The popularity of Apple’s streaming media players is rapidly approaching Microsoft’s. According to a recent survey of streaming media usage, the market share of Apple’s iTunes and QuickTime players grew from 32% in January 2008 to 36.4% in January 2009, while Microsoft’s Media Player was unchanged at 50.7%. Most of this gain was due to the increasing popularity of iTunes. Meanwhile broadband lines grew by 20% to 110.5 million lines in Europe over the past year. In the US, broadband growth slowed to its lowest level in seven years, while penetration crept up to 59% overall.
The percentage of users on broadband in the UK rose to 95.1 percent in December 2008, according the to Office for National Statistics. More than 19 of 20 connections to the Internet are via broadband in the UK, according to a survey of Internet Service Providers. Due to the high penetration rate, the quarterly report has been discontinued. Meanwhile in the US, broadband penetration grew to 93.38 percent among active Internet users in January 2009.
More than half of all Americans, some 56%, have accessed the Internet by wireless means. For laptop users, over 81% have connected to the Internet wirelessly, according to PEW Internet. By the end of 2010, Clearwire plans to extend WiMAX coverage to 120 million Americans across 80 markets, according to Akamai. Among active Internet users, nearly 93% connect to the Internet over a broadband connection. Note that our July 2009 broadband survey starts anew with a larger sample size from Nielsen.
Broadband subscribers in the UK experience an average download speed of 3.6Mbps, according to a recent survey by Ofcom (Office of Communications 2009). Among subscribers to “up to 8Mbps” broadband, UK subscribers experienced an average actual download speed of 3.6Mbps, or 45% of the headline speed. Google has just the answer to disgruntled broadband subscribers, launching a new M-Lab service to measure user connections. Meanwhile in the US, broadband penetration increased to 92.8% among active Internet users.
President-elect Obama is calling for a massive $850 billion or more economic stimulus package to jump start the US economy and rebuild neglected infrastructure. As part of this plan the Obama administration has pledged to deploy next-generation broadband to every community in America. What the new administration has not offered is more specifics on their plan to achieve broadband for all. The Free Press has put forth a $44 billion plan to achieve universal broadband availability for the United States.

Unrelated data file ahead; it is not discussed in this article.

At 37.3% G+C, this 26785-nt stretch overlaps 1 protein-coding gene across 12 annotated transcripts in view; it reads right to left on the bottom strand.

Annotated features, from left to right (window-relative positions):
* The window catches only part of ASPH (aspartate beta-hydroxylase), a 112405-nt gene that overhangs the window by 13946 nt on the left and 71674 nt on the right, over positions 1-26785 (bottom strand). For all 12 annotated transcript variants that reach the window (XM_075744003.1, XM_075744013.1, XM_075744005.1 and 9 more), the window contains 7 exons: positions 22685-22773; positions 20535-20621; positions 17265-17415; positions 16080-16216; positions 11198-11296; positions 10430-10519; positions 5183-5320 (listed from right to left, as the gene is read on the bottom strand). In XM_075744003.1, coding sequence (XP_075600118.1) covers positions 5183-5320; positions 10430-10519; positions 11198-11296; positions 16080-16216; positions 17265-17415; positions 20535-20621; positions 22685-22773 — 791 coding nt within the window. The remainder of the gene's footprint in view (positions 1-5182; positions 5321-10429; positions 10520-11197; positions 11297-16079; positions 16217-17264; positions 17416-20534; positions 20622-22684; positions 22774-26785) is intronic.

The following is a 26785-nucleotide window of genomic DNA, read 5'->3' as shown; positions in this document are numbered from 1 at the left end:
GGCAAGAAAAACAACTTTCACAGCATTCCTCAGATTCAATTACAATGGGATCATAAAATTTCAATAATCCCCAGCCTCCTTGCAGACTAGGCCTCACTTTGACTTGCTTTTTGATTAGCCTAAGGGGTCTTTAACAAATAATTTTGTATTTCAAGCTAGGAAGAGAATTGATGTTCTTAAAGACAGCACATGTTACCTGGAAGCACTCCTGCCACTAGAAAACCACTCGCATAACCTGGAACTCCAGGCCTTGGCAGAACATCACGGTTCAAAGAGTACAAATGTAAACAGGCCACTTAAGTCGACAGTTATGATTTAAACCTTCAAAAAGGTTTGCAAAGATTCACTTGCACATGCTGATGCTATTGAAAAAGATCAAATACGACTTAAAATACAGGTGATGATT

Since the end of 2009, the US has improved its broadband speed rankings from 22nd to 16th worldwide. From Q4 2009 to Q2 2010, the average broadband speed in the US grew from 3.8Mbps to 4.6Mbps, according to an Akamai broadband survey. Delaware enjoys the fastest connections in the US, and California dominates the top US cities for fast broadband. If you want fast Internet connections, don’t go to Mayotte, Wallis and Futuna, or Cuba.
The UK will pass Canada in broadband penetration for the top spot among G7 countries in 2008. The UK’s higher growth rate will propel them past Canada in late 2008, according to projections by Website Optimization. While the US showed a higher growth rate in year over year broadband uptake, it remains in 15th place worldwide in broadband penetration. Japan and Korea now have more broadband subscribers on fiber than on DSL or cable. Among active Internet users, broadband penetration in the US grew to 91.8% in September 2008, up 0.26 percentage points over last month.
For the first time, US broadband penetration broke ninety percent among active Internet users in June 2008. Broadband jumped to 90.5% in June, up 0.53 percentage points over the previous month.
European Wi-Fi usage is growing more than twice as fast as the US. At current growth rates, Europe is poised to pass North America in wireless Internet usage (see Figure 1). Due to popular demand, the FCC has redefined the speed of broadband. Among active Internet users in the US, 88.4% now use broadband.
US broadband penetration growth dropped from 15th to 17th place worldwide, from June 2007 to December 2007. Overall, US broadband penetration remained at 15th place among all countries surveyed, according to the OECD. The slower growth of US broadband appears to be due to a lack of choice for consumers, an overreliance on cable, and low DSL and fiber penetration. Meanwhile, US broadband penetration rose 0.43 percentage points to 89.3% among active Internet users.